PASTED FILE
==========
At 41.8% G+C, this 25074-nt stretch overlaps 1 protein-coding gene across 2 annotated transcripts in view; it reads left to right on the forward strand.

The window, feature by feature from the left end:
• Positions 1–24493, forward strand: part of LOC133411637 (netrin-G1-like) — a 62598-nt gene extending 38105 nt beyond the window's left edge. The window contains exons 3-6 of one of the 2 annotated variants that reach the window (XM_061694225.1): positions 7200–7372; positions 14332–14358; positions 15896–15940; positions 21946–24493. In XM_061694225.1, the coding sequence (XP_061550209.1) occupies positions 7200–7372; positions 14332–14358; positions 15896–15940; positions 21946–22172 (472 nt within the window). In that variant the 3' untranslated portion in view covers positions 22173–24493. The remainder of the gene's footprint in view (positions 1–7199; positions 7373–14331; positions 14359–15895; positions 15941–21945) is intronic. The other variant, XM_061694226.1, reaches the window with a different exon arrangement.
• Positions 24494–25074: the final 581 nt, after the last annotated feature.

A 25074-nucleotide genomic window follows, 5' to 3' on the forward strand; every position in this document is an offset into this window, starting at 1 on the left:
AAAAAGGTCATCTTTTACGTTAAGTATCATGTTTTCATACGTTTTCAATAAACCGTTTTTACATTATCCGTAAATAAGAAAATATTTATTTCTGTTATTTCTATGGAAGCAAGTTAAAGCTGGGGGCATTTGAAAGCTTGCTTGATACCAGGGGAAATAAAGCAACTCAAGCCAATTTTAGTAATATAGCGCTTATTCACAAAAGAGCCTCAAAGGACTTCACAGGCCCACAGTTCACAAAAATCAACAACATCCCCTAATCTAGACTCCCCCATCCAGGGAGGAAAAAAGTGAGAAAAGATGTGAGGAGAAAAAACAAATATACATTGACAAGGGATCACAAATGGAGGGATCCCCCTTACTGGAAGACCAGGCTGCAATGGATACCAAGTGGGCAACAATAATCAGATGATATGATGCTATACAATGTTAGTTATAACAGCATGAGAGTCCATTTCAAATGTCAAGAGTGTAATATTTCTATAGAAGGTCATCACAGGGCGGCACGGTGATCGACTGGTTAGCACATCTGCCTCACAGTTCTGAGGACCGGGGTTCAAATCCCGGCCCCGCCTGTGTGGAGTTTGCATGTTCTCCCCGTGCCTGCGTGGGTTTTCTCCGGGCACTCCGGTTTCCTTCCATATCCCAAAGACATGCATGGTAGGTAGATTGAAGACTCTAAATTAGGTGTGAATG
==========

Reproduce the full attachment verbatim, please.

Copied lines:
At 41.8% G+C, this 25074-nt stretch overlaps 1 protein-coding gene across 2 annotated transcripts in view; it reads left to right on the forward strand.

The window, feature by feature from the left end:
• Positions 1–24493, forward strand: part of LOC133411637 (netrin-G1-like) — a 62598-nt gene extending 38105 nt beyond the window's left edge. The window contains exons 3-6 of one of the 2 annotated variants that reach the window (XM_061694225.1): positions 7200–7372; positions 14332–14358; positions 15896–15940; positions 21946–24493. In XM_061694225.1, the coding sequence (XP_061550209.1) occupies positions 7200–7372; positions 14332–14358; positions 15896–15940; positions 21946–22172 (472 nt within the window). In that variant the 3' untranslated portion in view covers positions 22173–24493. The remainder of the gene's footprint in view (positions 1–7199; positions 7373–14331; positions 14359–15895; positions 15941–21945) is intronic. The other variant, XM_061694226.1, reaches the window with a different exon arrangement.
• Positions 24494–25074: the final 581 nt, after the last annotated feature.

A 25074-nucleotide genomic window follows, 5' to 3' on the forward strand; every position in this document is an offset into this window, starting at 1 on the left:
AAAAAGGTCATCTTTTACGTTAAGTATCATGTTTTCATACGTTTTCAATAAACCGTTTTTACATTATCCGTAAATAAGAAAATATTTATTTCTGTTATTTCTATGGAAGCAAGTTAAAGCTGGGGGCATTTGAAAGCTTGCTTGATACCAGGGGAAATAAAGCAACTCAAGCCAATTTTAGTAATATAGCGCTTATTCACAAAAGAGCCTCAAAGGACTTCACAGGCCCACAGTTCACAAAAATCAACAACATCCCCTAATCTAGACTCCCCCATCCAGGGAGGAAAAAAGTGAGAAAAGATGTGAGGAGAAAAAACAAATATACATTGACAAGGGATCACAAATGGAGGGATCCCCCTTACTGGAAGACCAGGCTGCAATGGATACCAAGTGGGCAACAATAATCAGATGATATGATGCTATACAATGTTAGTTATAACAGCATGAGAGTCCATTTCAAATGTCAAGAGTGTAATATTTCTATAGAAGGTCATCACAGGGCGGCACGGTGATCGACTGGTTAGCACATCTGCCTCACAGTTCTGAGGACCGGGGTTCAAATCCCGGCCCCGCCTGTGTGGAGTTTGCATGTTCTCCCCGTGCCTGCGTGGGTTTTCTCCGGGCACTCCGGTTTCCTTCCATATCCCAAAGACATGCATGGTAGGTAGATTGAAGACTCTAAATTAGGTGTGAATG